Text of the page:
Court Gould, executive director of Sustainable Pittsburgh
, could not be happier with the way the Dec. 10 “Sustainability EXPOsed” event highlighted new ideas for business and the community: "People around the region would be pleased to hear that 500-plus young, emerging leaders and veterans came together to hear one remarkably rapid-paced presentation after another whose focus was on providing up-to-date, eye-popping insights into the ways the practice of sustainability is paving the path to prosperity, public health and access to opportunity at greater levels."
Paul Hawken, author of four national bestsellers, including The Ecology of Commerce
and Blessed Unrest
, told the crowd that "sustainability goes right to the heart of reinvigorating the Pittsburgh region's story of innovating its way around adversity." Pursuing life, liberty and happiness today, Hawkens added, includes having clean air and water and equitable access to opportunity – qualities not particularly encouraged by our winner-take-all way of conducting commerce.
"There are more evolved models and we need not look very far," Gould points out -- look at our natural eco-systems, he says, "where everything is interconnected and nothing is wasted.
"This is all about our perception," Gould adds. "We can either view climate change as a daunting challenge for which we can do little or we can view it as an opportunity … for us to shift what we value." For our region, this spells opportunities for doing business by emphasizing the local, the collaborative and the interdependent, all toward maximizing social benefit, "where businesses' values come from their role in improving community."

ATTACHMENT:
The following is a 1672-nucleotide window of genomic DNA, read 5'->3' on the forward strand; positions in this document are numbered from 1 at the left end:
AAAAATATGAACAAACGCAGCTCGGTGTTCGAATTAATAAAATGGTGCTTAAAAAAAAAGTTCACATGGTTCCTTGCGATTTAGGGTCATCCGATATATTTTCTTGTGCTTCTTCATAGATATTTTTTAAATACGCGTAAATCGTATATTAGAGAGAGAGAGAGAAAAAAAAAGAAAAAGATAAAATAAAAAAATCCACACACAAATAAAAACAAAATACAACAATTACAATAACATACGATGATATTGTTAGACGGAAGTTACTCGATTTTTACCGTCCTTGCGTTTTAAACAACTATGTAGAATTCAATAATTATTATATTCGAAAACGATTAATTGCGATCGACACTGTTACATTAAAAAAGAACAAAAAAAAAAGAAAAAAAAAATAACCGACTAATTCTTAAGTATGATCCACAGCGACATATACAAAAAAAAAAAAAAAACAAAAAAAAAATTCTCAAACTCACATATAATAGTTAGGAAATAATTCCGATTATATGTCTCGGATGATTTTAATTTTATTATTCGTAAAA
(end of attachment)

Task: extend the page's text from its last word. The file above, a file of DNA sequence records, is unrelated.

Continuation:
Nature does not negotiate, Hawken concluded, and we fail to appreciate this fact at our own peril.
Projjal Dutta, director of sustainability initiatives for the Metropolitan Transportation Authority of New York, spoke on?“Taking the car out of carbon,” addressing how public transport systems in dense cities improve our quality of life and help us move from sprawl to community building, reducing carbon emissions in the meantime.
Gould says he was also very impressed with Jerry Tinianow, chief sustainability officer for Denver, who "brought home the message of how sustainability at its core is about behavior and choice," and with Jeanne VanBriesen, Carnegie Mellon University professor of civil and environmental engineering and director of their Water Quality in Urban Environmental Systems (Water-QUEST) project. He says she "raised awareness to the literal reality that all water use is highly energy-dependent," and that an efficient use of water resources would be a sign of true sustainability for a region or society.
The audience was also invited to discuss their best recommendations for our region, led by representatives from the Allegheny Conference on Community Development, who, Gould says, will use the discussion to put together their next regional agenda report, due at the end of January.
"Our region has the opportunity to seize being the place the world goes to in order to solve hard problems," was the conclusion of Mickey McManus, CEO and principal of MAYA Design, Gould says. "The Pittsburgh region is uniquely positioned to be the leading site for a shift to building an ecosystem for business based on these concepts of mutuality and innovation … The result can be rising to the top of the economic value chain while achieving a transition to a more functional, sustainable natural systems-based economy."
Writer: Marty Levine
Source: Court Gould, Sustainable Pittsburgh